A journalist who attacked the late Pope Benedict as a Nazi and "pedophile protector" has been fired.
Politico's Eric Geller was reportedly fired from the liberal news organization after facing blowback for a vicious and misleading tweet sent within hours of Benedict's death at 95.
"Homophobic pedophile protector and Hitler Youth alumnus dead at 95,” Geller wrote of the revered pontiff, who passed on December 31.
Geller later apologized and deleted the tweet, acknowledging it showed "poor judgment," but the damage was done.
The journalist was publicly reprimanded by Politico's Brad Dayspring, who noted Geller's tweet was "both inaccurate and offensive" and that it violated Politico's policies.
Dayspring warned that Geller could face "disciplinary action, up to and including termination."
When asked about Geller's status, Dayspring told the Daily Mail that Politico doesn't comment on "personnel or disciplinary matters."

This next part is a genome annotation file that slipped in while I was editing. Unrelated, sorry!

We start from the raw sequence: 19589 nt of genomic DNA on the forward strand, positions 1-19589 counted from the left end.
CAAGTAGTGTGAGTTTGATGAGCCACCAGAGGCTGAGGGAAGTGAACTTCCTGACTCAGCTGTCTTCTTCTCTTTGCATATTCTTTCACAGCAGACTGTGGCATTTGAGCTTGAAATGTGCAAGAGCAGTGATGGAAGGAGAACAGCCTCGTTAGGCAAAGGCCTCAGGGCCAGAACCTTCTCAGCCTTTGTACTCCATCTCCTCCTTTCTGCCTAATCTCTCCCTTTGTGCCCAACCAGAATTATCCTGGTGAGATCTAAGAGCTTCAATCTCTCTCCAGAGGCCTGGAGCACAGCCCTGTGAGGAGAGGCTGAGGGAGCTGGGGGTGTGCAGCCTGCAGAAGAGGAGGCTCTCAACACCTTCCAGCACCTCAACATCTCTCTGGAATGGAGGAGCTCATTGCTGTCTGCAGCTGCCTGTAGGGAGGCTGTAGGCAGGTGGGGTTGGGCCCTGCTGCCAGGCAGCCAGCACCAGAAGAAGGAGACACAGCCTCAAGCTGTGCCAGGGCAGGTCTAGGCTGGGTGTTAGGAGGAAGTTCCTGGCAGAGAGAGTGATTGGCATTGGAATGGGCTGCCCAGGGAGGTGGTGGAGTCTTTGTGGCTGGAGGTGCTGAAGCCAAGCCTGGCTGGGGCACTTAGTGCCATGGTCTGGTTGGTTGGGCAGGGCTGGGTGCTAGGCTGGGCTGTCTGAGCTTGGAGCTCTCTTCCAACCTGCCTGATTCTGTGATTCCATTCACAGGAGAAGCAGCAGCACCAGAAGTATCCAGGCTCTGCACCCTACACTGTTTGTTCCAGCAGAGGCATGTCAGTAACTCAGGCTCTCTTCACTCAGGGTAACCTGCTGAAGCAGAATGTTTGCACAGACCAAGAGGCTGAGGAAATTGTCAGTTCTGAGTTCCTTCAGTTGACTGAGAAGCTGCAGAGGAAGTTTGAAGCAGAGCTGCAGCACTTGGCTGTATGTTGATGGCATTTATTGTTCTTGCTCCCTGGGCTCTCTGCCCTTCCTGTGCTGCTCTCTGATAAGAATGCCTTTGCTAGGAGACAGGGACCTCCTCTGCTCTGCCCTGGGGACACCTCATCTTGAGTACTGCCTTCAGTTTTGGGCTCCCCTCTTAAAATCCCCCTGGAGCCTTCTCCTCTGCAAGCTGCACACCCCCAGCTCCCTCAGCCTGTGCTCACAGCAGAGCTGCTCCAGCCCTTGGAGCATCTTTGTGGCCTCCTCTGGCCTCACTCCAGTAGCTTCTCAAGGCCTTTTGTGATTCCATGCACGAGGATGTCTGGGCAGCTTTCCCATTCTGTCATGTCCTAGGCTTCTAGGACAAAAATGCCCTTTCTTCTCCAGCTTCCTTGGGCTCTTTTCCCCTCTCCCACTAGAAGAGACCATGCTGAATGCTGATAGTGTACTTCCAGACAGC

But Geller no longer describes himself as working for Politico in his Twitter and LinkedIn profiles and on his personal website, where he is simply described as a "cybersecurity journalist in Washington, D.C."
Geller's tweet was, indeed, inaccurate. Benedict, born Joseph Ratzinger, grew up in a faithful Catholic family in Bavaria that was quietly opposed to Hitler's atheist regime.
While Geller's tweet implied Benedict was a Nazi, he was forcibly conscripted into the Hitler Youth, like many German boys at the time. He avoided the organization's meetings with the help of a math teacher, he later recalled in his book.
"Thank God, there was a math teacher who understood. He was himself a Nazi party member, but an honest man who told me, 'Just go so we have it,'" he recalled. "But when he saw that I simply didn't want to, he said: 'I understand, I'll take care of it.' And so I was free of it."
The widely respected religious leader, intellectual, and theologian drew scrutiny in his lifetime over the sexual abuse scandal within the church, although he defrocked hundreds of predators and was the first pope to meet with victims.
In 2022, Benedict was accused in a report commissioned by the archdiocese of Munich of mishandling four sexual abuse cases while he was archbishop there. Benedict asked for forgiveness but denied wrongdoing.
As for the "homophobe" slur, Benedict's views on homosexuality are no secret. The late pope vigorously opposed gay marriage as a "distortion of conscience" and a "cultural revolution" that is out of step with human tradition and God's natural order.